Working with Monte Ullman at Maimonides: Reflections on a Dream Relationship

In 1964 I accepted Montague Ullman’s invitation to direct the Dream Laboratory at the Maimonides Medical Center in Brooklyn, New York. I had met Monte at various conventions of the Parapsychological Association, and had told him about my lifelong interest in dreams and anomalous phenomena. At Maimonides, the basic research procedure developed by Monte was to fasten electrodes on to the head of a research participant, and then take her or him to a specially designed soundproof room where the electrodes were plugged into a receptacle. In the meantime, a staff member would throw dice, add up the total, and go to a stack of envelopes, each of which contained a vividly colored art print. The envelope was given to another staff member who would take it to a distant room, open it, and spend much of the night attempting to “transmit” the images to the sleeping research participant.

The participant knew that the task was to incorporate these images into her or his dreams, and would be awakened and queried whenever the electroencephalograph tracings indicated that dreaming was probably taking place. In the morning, the participant would be interviewed regarding associations to her or his tape-recorded dream reports. The final step was for the participant to inspect copies of all the art prints in the “pool", ranking them in terms of their similarity to the recalled dreams. Over the course of the decade that we worked together, we amassed data indicating that some sort of anomalous ”transmission” and “reception” had taken place at statistically significant levels. Together, we wrote dozens of research articles and a popular book on this investigation.

Monte held regular staff meetings with me, other team members, and the many student volunteers who joined us over the years. His creativity and enthusiasm was quite apparent during these meetings, and we all worked collaboratively to find ways to implement his ideas. As a psychoanalyst, Monte had a repertoire of so-called "telepathic" and "precognitive" dreams concerning his clients, and bringing these experiences into a laboratory setting will be known someday as a major contribution to psychological science. Monte and I traveled to Germany, Belgium, and France for various conferences, where his wit and keen observations delighted all of those who were in his company. Eventually, he revolutionized psychotherapy in Sweden with his series of dream seminars, and I was regaled with marvelous stories about Monte's visits during my own workshops in that country.

Monte was a longtime friend of David Bohm, the quantum physicist, and often related our work to Bohm's notion of "holomovement," a subtle, underlying, interpenetrating component of the universe that he described as an "implicit order." This "implicit order" represented the dynamic expression of the interconnectedness of the universe, and this "order" could involve an inherent awareness that might be the foundation for anomalous events such as the anomalous dreams we studied in our laboratory at Maimonides. Monte has described how, in the interest of fostering connections with other people and the natural environment, dreams are often confronted with parts of their lives that are "disconnected." The honest part of a dream's confrontation contains a potential for positive change. Therefore, we felt that our studies of anomalous dreams had practical implications, not only for psychotherapists who try to help their clients connect the torn patterns of their lives, but for everyone who seeks ways to to affirm their liaisons with other people, with nature, and with whatever they consider their spiritual groundings.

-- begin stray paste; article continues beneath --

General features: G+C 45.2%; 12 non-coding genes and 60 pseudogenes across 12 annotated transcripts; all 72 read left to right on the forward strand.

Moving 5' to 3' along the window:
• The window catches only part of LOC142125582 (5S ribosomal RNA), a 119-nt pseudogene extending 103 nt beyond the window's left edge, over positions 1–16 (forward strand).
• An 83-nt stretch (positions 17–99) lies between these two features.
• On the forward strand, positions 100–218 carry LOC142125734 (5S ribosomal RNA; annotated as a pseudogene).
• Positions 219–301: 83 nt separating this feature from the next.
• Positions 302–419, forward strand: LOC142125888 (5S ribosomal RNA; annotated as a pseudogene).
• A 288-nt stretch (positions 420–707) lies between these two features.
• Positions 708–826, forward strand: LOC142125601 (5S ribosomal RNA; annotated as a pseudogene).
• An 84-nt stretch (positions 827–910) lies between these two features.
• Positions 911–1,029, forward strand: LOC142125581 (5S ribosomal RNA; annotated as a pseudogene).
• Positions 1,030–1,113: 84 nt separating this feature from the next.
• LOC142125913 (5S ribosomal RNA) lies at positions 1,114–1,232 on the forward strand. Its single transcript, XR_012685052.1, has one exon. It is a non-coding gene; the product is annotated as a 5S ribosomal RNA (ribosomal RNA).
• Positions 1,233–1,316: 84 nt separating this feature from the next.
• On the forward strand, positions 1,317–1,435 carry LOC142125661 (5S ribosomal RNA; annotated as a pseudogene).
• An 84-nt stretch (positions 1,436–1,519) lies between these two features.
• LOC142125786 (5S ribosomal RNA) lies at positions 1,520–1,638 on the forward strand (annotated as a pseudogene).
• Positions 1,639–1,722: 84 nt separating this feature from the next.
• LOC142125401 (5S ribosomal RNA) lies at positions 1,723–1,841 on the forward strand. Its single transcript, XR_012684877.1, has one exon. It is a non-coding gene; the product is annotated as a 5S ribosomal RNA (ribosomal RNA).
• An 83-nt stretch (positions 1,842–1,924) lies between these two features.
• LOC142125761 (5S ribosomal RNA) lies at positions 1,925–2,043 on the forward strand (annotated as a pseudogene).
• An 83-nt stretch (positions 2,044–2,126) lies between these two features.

Once the Maimonides laboratory ran out of funding, Monte and I continued our "dream relationship." I attended one of his celebrated leadership training weekends, and urged my students at Saybrook Graduate School to trek to Ardsley, New York, for a similar experience. The unanimous feedback was that the weekend was unforgettable, transformational, and that they would be able to use what they learned to appreciate their own dreams as well as those of their clients or friends. Monte is too modest to admit it, but—more than anyone else—he pioneered what has been known as the "grassroots dream movement," an interest in dreams that has spawned the International Association for the Study of Dreams, as well as "leaderless" dream groups all around the world. These groups follow the procedures outlined in Monte's weekend seminars as well as his books on the topic.

I was more fortunate than the recent participants in these seminars, because I was able to enjoy not only Montes' company but that of his beloved wife, Janet. She and I had many interests in common, including contemporary art, "al fresco" dining, and our opposition to the involvement of the United States in the civil war raging in southern Vietnam. Janet and Monte made a lively (and lovely) team, and the vibrancy of their relationship was a wonder to behold. Monte and I still collaborate together on subjects of mutual interest and, when we do, I have the sense that—in some way—Janet is still with us.